Modernizing Electric Power Transmission and Distribution; Energy Independence, Storage and Security; Energy Independence and Security Act of 2007 (EISA); Improving Electrical Grid Efficiency, Communication, Reliability, and Resiliency; Integrating New and Renewable Energy Sources
Compiled by TheCapitol.Net
Authors: Stan Mark Kaplan, Fred Sissine, Amy Abel, Jon Wellinghoff, Suedeen G. Kelly, and James J. Hoecker
The electric grid delivers electricity from points of generation to consumers, and the electricity delivery network functions via two primary systems: the transmission system and the distribution system. The transmission system delivers electricity from power plants to distribution substations, while the distribution system delivers electricity from distribution substations to consumers. The grid also encompasses myriads of local area networks that use distributed energy resources to serve local loads and/or to meet specific application requirements for remote power, municipal or district power, premium power, and critical loads protection.
The concept of a “smart grid” lacks a standard definition but centers on the use of advanced technology to increase the reliability and efficiency of the electric grid, from generation to transmission to distribution. However, the smart grid does not necessarily replace the existing infrastructure, most of which was installed in the 1970s.
The move to a smart grid is a move from a centralized, producer-controlled network to one that is less centralized and more consumer-interactive.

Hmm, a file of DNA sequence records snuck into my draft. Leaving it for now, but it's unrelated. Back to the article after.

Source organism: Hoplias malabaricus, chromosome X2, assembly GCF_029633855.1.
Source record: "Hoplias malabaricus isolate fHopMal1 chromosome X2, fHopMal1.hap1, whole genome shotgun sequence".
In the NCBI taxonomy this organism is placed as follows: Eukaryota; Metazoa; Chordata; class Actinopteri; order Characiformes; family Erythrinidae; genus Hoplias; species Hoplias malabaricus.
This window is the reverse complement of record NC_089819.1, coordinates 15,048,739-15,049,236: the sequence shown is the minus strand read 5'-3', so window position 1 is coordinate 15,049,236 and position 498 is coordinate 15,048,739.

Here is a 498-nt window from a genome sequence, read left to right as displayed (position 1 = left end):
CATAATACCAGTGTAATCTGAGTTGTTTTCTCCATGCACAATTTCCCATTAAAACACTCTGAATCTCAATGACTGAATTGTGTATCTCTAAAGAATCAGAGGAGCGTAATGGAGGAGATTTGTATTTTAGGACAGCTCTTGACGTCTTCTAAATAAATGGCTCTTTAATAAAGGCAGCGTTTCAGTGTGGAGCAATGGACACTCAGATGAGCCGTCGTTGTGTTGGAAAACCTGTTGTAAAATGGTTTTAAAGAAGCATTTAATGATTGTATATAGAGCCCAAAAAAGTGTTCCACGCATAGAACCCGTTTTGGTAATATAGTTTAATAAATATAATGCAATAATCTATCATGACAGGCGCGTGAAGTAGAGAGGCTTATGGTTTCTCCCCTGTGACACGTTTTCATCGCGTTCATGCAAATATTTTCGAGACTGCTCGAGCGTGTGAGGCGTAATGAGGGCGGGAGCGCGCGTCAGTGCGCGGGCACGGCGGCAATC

Enables informed participation by consumers
Accommodates all generation and storage options
Enables new products, markets, and services
Provides the power quality for the range of needs
Optimizes asset utilization and operating efficiency
Operates resiliently to disturbances, attacks, and disasters
The Department of Energy, Office of Electricity Delivery and Energy Reliability is charged with orchestrating the modernization of the nation’s electrical grid. The office’s multi-agency Smart Grid Task Force is responsible for coordinating standards development, guiding research and development projects, and reconciling the agendas of a wide range of stakeholders, including utilities, technology providers, researchers, policymakers, and consumers.
The National Institute of Standards and Technology (NIST), has been charged under the Energy Independence and Security Act (P.L. 110-140, Dec. 19, 2007) with identifying and evaluating existing standards, measurement methods, technologies, and other support services to Smart Grid adoption
Published by TheCapitol.Net
2009, 644 pages, Softcover
ISBN 10: 1587331624
ISBN 13: 978-1-58733-162-6
For more information, including Table of Contents, see www.1626SmartGrid.com